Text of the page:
Housing chief faces calls to quit as firm fails
May Chan and Benjamin Wong
Company owned by society chairman shuts, owing $2 million to sacked staff
The chairman of the Housing Society, which manages 32,000 subsidised rented flats, has closed one of his companies, laying off 120 employees and leaving up to $50 million worth of works - including government projects - unfinished.
More than 70 employees of the 14-year-old company David C. Lee Surveyors staged a protest at the Labour Department yesterday over their unpaid wages. The 120 staff are owed a total of $2 million.
David Lee Tsung-hei rejected calls for his resignation from the society, saying the closure of his firm was the result of a business dispute.
'This incident is purely a business dispute, which has nothing to do with the Housing Society,' Mr Lee said. 'I am the victim.'
But Housing Society member Ho Hei-wah said Mr Lee should step down for the sake of the society's image.
'Although Mr Lee may not be the culprit, he has failed to demonstrate strong leadership,' Mr Ho said. 'If he can't even manage a small company, how can he convince the public that he is capable of leading the Housing Society, which owns over $20 billion of assets?'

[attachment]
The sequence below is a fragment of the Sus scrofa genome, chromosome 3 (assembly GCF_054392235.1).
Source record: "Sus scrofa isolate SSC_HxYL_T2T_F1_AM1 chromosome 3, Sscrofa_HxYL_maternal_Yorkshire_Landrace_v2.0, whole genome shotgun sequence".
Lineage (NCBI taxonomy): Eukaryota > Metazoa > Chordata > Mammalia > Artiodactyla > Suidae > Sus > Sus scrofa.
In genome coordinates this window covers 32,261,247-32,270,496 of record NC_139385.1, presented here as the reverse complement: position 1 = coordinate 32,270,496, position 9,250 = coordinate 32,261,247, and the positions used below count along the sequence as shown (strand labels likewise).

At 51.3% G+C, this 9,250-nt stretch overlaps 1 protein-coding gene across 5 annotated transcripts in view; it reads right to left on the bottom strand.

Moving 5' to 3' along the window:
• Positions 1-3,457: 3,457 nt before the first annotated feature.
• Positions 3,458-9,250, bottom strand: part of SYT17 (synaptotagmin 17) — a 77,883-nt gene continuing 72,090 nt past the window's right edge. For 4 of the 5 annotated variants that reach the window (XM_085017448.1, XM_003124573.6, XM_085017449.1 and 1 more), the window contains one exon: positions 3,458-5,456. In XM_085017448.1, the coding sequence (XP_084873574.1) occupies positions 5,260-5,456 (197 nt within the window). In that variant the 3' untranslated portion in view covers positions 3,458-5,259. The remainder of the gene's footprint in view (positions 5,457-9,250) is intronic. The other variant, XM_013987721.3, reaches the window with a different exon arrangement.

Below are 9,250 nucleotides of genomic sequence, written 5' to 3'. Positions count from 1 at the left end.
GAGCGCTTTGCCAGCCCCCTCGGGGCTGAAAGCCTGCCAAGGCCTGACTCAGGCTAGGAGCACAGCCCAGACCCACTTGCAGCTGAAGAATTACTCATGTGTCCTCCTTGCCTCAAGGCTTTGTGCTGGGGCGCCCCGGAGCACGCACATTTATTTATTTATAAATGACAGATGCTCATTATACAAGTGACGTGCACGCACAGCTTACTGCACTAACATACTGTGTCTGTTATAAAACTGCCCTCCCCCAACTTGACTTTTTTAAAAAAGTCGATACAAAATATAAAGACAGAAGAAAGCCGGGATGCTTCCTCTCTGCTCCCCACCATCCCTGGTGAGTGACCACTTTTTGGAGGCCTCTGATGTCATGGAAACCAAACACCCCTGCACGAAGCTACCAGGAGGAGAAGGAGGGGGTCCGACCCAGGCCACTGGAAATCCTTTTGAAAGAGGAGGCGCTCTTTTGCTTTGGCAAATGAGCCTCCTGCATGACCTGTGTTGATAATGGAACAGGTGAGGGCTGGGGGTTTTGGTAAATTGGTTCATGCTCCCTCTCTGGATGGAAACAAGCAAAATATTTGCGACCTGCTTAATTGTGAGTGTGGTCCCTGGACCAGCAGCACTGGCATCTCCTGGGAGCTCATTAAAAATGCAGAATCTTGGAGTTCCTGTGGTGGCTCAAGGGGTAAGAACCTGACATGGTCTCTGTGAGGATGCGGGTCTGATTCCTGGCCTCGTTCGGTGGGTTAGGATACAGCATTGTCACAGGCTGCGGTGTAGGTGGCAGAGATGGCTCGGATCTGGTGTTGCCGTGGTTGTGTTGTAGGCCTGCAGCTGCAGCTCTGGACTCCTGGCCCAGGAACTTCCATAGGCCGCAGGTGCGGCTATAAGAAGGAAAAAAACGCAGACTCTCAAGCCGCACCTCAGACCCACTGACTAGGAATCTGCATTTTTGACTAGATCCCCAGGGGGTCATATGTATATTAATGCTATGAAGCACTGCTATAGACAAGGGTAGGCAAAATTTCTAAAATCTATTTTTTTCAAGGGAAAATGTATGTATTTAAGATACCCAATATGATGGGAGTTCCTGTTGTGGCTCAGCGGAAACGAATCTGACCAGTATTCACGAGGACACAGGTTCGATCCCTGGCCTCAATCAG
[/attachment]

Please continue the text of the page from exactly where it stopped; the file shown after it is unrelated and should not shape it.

The Housing Society, established in 1948, is a non-profit statutory body that provides subsidised housing to people in need.
Lawmaker Albert Ho Chun-yan echoed the call, saying people in public office should be subject to tougher standards than other citizens.
Mr Ho said the incident indicated a lack of competence.
'He should quit,' the legislator said. 'Even members of buildings' owners' corporations have to quit their posts once they're bankrupted. So why should the chairman for the Housing Society be different?'
Legco housing panel member Fred Li Wah-ming also said Mr Lee should resign as the incident had affected his image as well as the lives of his employees.
The Housing Society would not comment on the matter.
The closure of the company came to light yesterday after a liquidation application was filed against the surveying firm on Monday.
The Housing Department confirmed it had contracted out two projects to Mr Lee's company and the Buildings Department also said the company has been granted some of its projects. They said the projects would be transferred to other surveying firms.
At a news conference yesterday, Mr Lee admitted the company - one of 12 in the David C. Lee Group - was in financial difficulty and had lost several million dollars a year.
But he said the company could have continued to operate had it not been for the dispute with a board member.
The company was unable to pay its workers because, as a result of the dispute, it was not able to obtain an overdraft from its bank, Mr Lee said. He was confident the outstanding wages would be paid.
James Law, former executive director of the company, claimed the staff had not been given proper notice as they were told of the closure only on Monday.
He said the liquidation application was 'unethical' because the company was financially healthy. 'It is simply an outcome of a dispute among board members.'